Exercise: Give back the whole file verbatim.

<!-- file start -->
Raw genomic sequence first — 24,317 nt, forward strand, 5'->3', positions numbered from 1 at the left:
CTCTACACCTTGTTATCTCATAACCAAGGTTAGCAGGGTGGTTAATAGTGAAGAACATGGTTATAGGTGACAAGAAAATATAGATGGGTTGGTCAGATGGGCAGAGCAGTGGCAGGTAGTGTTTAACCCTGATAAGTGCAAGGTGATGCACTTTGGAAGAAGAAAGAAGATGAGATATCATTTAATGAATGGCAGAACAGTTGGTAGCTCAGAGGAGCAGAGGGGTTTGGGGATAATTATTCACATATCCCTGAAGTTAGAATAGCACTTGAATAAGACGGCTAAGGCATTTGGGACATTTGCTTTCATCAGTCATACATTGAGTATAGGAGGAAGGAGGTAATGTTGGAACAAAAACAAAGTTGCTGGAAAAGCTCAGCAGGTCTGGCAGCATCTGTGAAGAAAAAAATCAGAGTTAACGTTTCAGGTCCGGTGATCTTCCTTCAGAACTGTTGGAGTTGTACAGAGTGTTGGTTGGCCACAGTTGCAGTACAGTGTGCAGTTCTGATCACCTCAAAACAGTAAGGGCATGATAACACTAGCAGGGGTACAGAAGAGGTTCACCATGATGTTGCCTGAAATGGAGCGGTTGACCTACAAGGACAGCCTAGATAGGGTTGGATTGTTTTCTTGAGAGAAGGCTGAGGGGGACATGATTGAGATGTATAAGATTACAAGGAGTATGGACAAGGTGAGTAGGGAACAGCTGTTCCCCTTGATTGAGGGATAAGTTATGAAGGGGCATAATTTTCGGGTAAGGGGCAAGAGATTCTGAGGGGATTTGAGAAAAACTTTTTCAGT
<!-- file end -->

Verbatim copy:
Raw genomic sequence first — 24,317 nt, forward strand, 5'->3', positions numbered from 1 at the left:
CTCTACACCTTGTTATCTCATAACCAAGGTTAGCAGGGTGGTTAATAGTGAAGAACATGGTTATAGGTGACAAGAAAATATAGATGGGTTGGTCAGATGGGCAGAGCAGTGGCAGGTAGTGTTTAACCCTGATAAGTGCAAGGTGATGCACTTTGGAAGAAGAAAGAAGATGAGATATCATTTAATGAATGGCAGAACAGTTGGTAGCTCAGAGGAGCAGAGGGGTTTGGGGATAATTATTCACATATCCCTGAAGTTAGAATAGCACTTGAATAAGACGGCTAAGGCATTTGGGACATTTGCTTTCATCAGTCATACATTGAGTATAGGAGGAAGGAGGTAATGTTGGAACAAAAACAAAGTTGCTGGAAAAGCTCAGCAGGTCTGGCAGCATCTGTGAAGAAAAAAATCAGAGTTAACGTTTCAGGTCCGGTGATCTTCCTTCAGAACTGTTGGAGTTGTACAGAGTGTTGGTTGGCCACAGTTGCAGTACAGTGTGCAGTTCTGATCACCTCAAAACAGTAAGGGCATGATAACACTAGCAGGGGTACAGAAGAGGTTCACCATGATGTTGCCTGAAATGGAGCGGTTGACCTACAAGGACAGCCTAGATAGGGTTGGATTGTTTTCTTGAGAGAAGGCTGAGGGGGACATGATTGAGATGTATAAGATTACAAGGAGTATGGACAAGGTGAGTAGGGAACAGCTGTTCCCCTTGATTGAGGGATAAGTTATGAAGGGGCATAATTTTCGGGTAAGGGGCAAGAGATTCTGAGGGGATTTGAGAAAAACTTTTTCAGT